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Fast as you can say “Eddie Haskell,” poor Claire (played by Jennifer Lopez) is battling a home invader with mommy issues that would strike even Dr. Phil speechless.

Universal Pictures

1 out of 4 stars

Title
The Boy Next Door
Written by
Barbara Curry
Directed by
Rob Cohen
Starring
Jennifer Lopez, Ryan Guzman and Kristin Chenoweth
Country
USA
Language
English

As fatal movie booty calls go, the one answered by Claire Peterson (Jennifer Lopez) in the rousingly cheesy The Boy Next Door is a doozy.

No sooner has this maritally maltreated high school classics teacher succumbed to the breathy ministrations of the ab-alicious neighbour's nephew Noah (Ryan Guzman) who has unstuck more than her garage door, than she's the Michael Douglas of the soccer mom set.

Fast as you can say "Eddie Haskell," poor Claire is battling a home invader with mommy issues that would strike even Dr. Phil speechless. By the time this dubious gender-switch bad-date thriller has run its rote route, throats will be slashed, eyes will be poked, fires will be lit, and classrooms adorned with copious screen shots of the big bang.

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But you might well be heartily entertained, especially if your tastes tilt toward the toxic junk variety, and (even better) if someone else has ponied up for the price of admission. (Best scenario: if that boyfriend you've been meaning to dump has provided the tickets.) The one thing about The Boy Next Door, which was written by Barbara Curry and directed by the light-touch, sensitive-guy perpetrator (Rob Cohen) of a few delicate Vin Diesel and Sylvester Stallone spectacles, is that it isn't just bad and ridiculous, it's fulsomely, wholeheartedly and right down-to-its-DNA bad and ridiculous. It commits, in other words, and follows through on its every idiot promise. If it were The Bachelor, there would be riots to marry it on the beach.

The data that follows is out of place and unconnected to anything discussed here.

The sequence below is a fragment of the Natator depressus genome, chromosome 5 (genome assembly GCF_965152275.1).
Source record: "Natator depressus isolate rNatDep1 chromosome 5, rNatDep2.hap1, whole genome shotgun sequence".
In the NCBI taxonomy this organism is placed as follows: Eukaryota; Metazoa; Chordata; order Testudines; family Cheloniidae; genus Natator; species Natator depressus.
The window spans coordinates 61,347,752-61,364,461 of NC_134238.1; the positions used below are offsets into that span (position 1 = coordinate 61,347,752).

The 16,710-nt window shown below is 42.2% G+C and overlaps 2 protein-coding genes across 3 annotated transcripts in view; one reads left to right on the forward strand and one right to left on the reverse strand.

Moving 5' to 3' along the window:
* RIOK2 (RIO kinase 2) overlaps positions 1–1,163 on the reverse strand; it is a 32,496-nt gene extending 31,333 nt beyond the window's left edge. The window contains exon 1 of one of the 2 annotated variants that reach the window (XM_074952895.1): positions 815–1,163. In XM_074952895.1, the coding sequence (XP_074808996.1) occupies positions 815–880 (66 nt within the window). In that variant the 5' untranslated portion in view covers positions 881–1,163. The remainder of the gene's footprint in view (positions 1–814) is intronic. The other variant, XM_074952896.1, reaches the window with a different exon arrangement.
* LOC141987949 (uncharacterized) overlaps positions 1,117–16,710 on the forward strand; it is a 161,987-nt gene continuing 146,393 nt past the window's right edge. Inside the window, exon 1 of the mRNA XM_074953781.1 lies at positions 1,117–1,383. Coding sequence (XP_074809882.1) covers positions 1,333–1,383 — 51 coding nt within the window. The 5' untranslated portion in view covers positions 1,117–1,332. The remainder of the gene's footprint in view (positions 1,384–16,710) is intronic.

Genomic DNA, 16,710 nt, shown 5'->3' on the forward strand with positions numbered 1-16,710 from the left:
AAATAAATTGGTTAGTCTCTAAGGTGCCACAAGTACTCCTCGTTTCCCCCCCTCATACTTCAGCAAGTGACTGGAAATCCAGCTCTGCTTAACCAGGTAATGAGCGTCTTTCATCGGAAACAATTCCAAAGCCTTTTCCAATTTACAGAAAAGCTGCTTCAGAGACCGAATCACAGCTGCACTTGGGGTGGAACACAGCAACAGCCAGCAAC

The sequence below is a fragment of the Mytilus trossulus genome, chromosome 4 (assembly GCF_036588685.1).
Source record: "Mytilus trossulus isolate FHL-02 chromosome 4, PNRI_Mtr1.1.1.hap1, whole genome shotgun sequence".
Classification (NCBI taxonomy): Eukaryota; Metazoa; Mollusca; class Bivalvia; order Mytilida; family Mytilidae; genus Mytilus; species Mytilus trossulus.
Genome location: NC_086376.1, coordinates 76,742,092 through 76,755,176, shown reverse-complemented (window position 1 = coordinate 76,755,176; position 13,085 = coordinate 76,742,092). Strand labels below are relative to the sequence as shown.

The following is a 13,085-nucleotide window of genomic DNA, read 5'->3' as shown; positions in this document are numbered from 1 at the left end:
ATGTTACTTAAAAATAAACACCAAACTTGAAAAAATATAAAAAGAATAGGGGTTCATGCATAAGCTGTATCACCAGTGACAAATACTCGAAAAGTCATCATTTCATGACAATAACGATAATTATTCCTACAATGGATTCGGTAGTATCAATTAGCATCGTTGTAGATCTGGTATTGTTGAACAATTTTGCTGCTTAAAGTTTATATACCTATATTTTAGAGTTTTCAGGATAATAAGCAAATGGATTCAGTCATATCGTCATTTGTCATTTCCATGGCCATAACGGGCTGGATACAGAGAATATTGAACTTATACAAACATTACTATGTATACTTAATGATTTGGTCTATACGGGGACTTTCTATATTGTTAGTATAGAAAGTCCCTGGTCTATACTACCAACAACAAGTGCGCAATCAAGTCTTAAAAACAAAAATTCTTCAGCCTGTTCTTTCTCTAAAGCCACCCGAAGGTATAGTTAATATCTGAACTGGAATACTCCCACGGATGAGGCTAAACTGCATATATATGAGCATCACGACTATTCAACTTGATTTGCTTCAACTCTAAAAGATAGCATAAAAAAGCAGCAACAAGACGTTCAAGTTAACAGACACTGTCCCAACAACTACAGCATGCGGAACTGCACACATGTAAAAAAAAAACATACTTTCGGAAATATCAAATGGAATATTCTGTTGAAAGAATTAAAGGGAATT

Where to start? Would it be with the movie's hilarious notion of a high school teacher, which consists of having Claire quote Homer's The Iliad and then melting when the silver-tongued stud arrives with what's described as "a first edition" volume of the book that he found "in a garage sale"? Or might it be the woman's-eye view of the object of desire, which consists of gauzy body-double insert shots of biceps, buns and burnished washboard bellyscapes? How about the almost stupefyingly generic, rubber-stamp prime-time TV hunk that is Ryan Guzman's Noah, a guy about as convincingly menacing as he is convincingly "teenaged." Might it be the weirdly unreal visual texture of Lopez's skin, which seems to have been digitally retouched to resemble a fresh batch of butterscotch pudding? Or, lest we forget, the truly innovative repurposing of an EpiPen as an attention-getting optical accessory? Or possibly just the general configuration of poor Claire as a woman who just can't be punished enough for indulging in a little next-door nookie after her dull-as-dishwater husband (John Corbett) owns up to double-dipping with a younger woman siren calling him from San Francisco? Time was, Lopez (an executive producer, for God's sake) was a shotgun-toting, leather-skirted, hot-as-a-pistol force to be reckoned with in movies such as Out of Sight. Here she's reduced to dressing up in heels and lingerie and peeping through windows at the Calvin Klein kid stripping for bedtime. Feminism? What feminism?

Essentially a bottom-of-the-bill drive-in flick in an era that no longer has double-bills or drive-ins, The Boy Next Door might once have provided an irresistible opportunity for stealth pop-cultural subversion in the hands of a director who knew how to properly make a budget-conscious meal out of a thick slab of stale cheese. In that movie, Lopez might have actually taken some ownership of her actions, flushed her shame down the toilet, grabbed the nearest shotgun and refused to be bullied into docile bovine submission simply for getting some well-deserved sideline action over the back fence. Here, she bakes cookies, suffers her husband's serial hound-dogging, puts up with her son's petulance, and topples for the first psycho Gap-ad refugee who comes along, fixes her garage door, drops his drawers and quotes Homer. We've come a long way, baby.

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